Do you spend too much time in unproductive meetings?

Having personally experienced ‘the good, the bad and the ugly’ of meetings, I know that a successful meeting can make a real difference to your teams’ performance and wellbeing. However, this only happens when you put the necessary time into the planning and reviewing.

Here are my top 5 questions to be considered when holding or attending any meeting to make sure that you and your team get the most out of it.

  1. Why are you holding the meeting, what is it specifically going to achieve, what are its objectives? If it is not clear in your mind why you are convening the meeting, it will never be clear in the minds of your team members. Likewise if you are attending a meeting you are not chairing and you don’t know what it is meant to achieve, there is a high probability that most other attendees are in the ‘same boat’ and it will be unproductive. As a general rule, the fewer the meeting objectives, the better.
  2. Who needs to be there and why? What are their specific roles and responsibilities? Are the key contributors pre-positioned? Again as a general rule, the fewer people attending, the better the outcomes.
  3. What pre-work are the participants required to complete? How much time will it take them? When will it be circulated? Do you need anything returned in advance of the meeting? Having insightful, relevant and robust data can transform the effectiveness of decision making and leave people feeling more confident and bought into the decisions. At risk of stating the obvious the pre-work needs to align with the meeting objectives.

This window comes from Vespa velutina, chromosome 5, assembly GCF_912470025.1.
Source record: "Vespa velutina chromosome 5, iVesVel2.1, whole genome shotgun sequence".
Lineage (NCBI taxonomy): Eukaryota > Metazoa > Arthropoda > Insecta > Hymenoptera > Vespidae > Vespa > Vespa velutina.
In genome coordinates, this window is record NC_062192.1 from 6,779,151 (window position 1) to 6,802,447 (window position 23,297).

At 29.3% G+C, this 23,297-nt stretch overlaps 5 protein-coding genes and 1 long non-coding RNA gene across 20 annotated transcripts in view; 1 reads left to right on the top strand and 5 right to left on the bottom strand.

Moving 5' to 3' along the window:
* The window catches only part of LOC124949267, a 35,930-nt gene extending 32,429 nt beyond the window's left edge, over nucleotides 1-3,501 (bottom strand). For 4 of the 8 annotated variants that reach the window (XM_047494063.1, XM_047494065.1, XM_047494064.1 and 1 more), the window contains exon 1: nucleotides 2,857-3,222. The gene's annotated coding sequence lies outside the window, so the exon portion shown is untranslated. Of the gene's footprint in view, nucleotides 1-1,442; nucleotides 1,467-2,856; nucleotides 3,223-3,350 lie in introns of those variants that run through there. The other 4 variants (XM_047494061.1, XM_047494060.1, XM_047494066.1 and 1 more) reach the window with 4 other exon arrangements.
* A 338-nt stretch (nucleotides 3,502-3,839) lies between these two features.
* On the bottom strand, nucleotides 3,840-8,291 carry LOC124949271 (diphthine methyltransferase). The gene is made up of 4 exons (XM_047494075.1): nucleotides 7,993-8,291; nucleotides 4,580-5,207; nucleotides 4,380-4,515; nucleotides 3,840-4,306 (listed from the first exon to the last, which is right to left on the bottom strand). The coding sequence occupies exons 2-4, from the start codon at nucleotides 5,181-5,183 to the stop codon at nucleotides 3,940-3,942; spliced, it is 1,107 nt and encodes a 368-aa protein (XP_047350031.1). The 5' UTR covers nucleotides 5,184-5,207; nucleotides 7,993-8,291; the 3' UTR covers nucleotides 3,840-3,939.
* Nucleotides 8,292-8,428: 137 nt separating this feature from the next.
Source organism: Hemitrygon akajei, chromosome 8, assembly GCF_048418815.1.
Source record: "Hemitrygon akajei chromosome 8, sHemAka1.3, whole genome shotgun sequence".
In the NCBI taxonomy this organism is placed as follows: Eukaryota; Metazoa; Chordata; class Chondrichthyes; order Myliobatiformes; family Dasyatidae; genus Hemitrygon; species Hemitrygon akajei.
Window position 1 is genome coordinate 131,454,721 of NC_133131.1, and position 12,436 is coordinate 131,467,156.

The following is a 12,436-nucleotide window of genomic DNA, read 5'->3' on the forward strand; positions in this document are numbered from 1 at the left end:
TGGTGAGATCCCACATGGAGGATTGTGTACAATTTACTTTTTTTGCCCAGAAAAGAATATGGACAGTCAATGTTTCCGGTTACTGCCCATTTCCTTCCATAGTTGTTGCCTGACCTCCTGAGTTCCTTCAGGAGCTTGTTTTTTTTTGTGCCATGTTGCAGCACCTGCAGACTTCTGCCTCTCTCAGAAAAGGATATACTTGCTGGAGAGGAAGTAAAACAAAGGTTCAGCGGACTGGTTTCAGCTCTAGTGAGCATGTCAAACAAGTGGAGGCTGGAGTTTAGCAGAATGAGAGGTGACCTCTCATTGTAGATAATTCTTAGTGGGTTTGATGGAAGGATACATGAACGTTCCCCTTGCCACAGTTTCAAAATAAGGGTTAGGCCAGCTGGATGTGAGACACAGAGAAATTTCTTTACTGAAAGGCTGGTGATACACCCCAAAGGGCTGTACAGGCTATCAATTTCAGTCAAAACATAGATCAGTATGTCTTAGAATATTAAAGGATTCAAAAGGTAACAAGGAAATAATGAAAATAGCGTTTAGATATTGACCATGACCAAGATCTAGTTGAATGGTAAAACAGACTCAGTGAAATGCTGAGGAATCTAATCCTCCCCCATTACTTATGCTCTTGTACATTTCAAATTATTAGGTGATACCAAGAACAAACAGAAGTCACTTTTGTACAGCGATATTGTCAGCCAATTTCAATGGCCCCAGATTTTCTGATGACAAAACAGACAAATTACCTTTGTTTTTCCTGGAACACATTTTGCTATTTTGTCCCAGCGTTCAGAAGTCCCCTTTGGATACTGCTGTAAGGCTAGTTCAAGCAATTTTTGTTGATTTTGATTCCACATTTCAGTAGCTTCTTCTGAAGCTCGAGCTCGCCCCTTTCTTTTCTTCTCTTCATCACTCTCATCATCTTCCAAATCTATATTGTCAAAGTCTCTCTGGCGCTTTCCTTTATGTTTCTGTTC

4. How will the meeting be run? Is both the content AND the process planned in advance and clear in the participants’ minds? How much of the meeting will be information sharing, how much discussion and how will decisions be made? How much time will be allocated to each topic or session, are the domestics planned and taken care of? Is there an agenda with time slots? As a general rule, the shorter the presentations/ information sharing the better, meetings should be focused on discussions where everyone is encouraged to contribute resulting in collective good quality decision making.
  5. And finally we need to consider the ‘so what’, what will happen next? Is there clarity around the agreed action points and decisions? What are the next steps, decisions and timelines? Are they summarised verbally at the end of the meeting and do they need to be circulated in a written format afterwards? Is there clarity around who is accountable for the individual actions and next steps? How will these actions be reviewed ongoing?

By spending time on these questions, in advance of any meetings, will ensure that your meetings are both productive and energising and that the quality of the decision making will be enhanced. It will also enhance your teams collective decision making and lead to higher levels of buy in, ownership and engagement.

And finally, one last thought. Remove ‘any other competent business’ (AOCB) from your agendas as it encourages ‘bad practices’ e.g. poor planning and negatively impacts timekeeping and agenda management. Many people try to squeeze a 30 minute topic into a 5 minute AOCB item, they tend to come ‘left field’ so the other meeting participants are not in a prepared position to discuss the topic, the decisions are often rushed and people typically leave feeling frustrated. If participants wish to raise a particular topic in the meeting, they should be encouraged to ask for an agenda slot in advance of the meeting so that it can be given the appropriate time and the session planned properly as previously discussed. Remember there is a direct correlation between the quality of your team’s decision making and their resulting performance.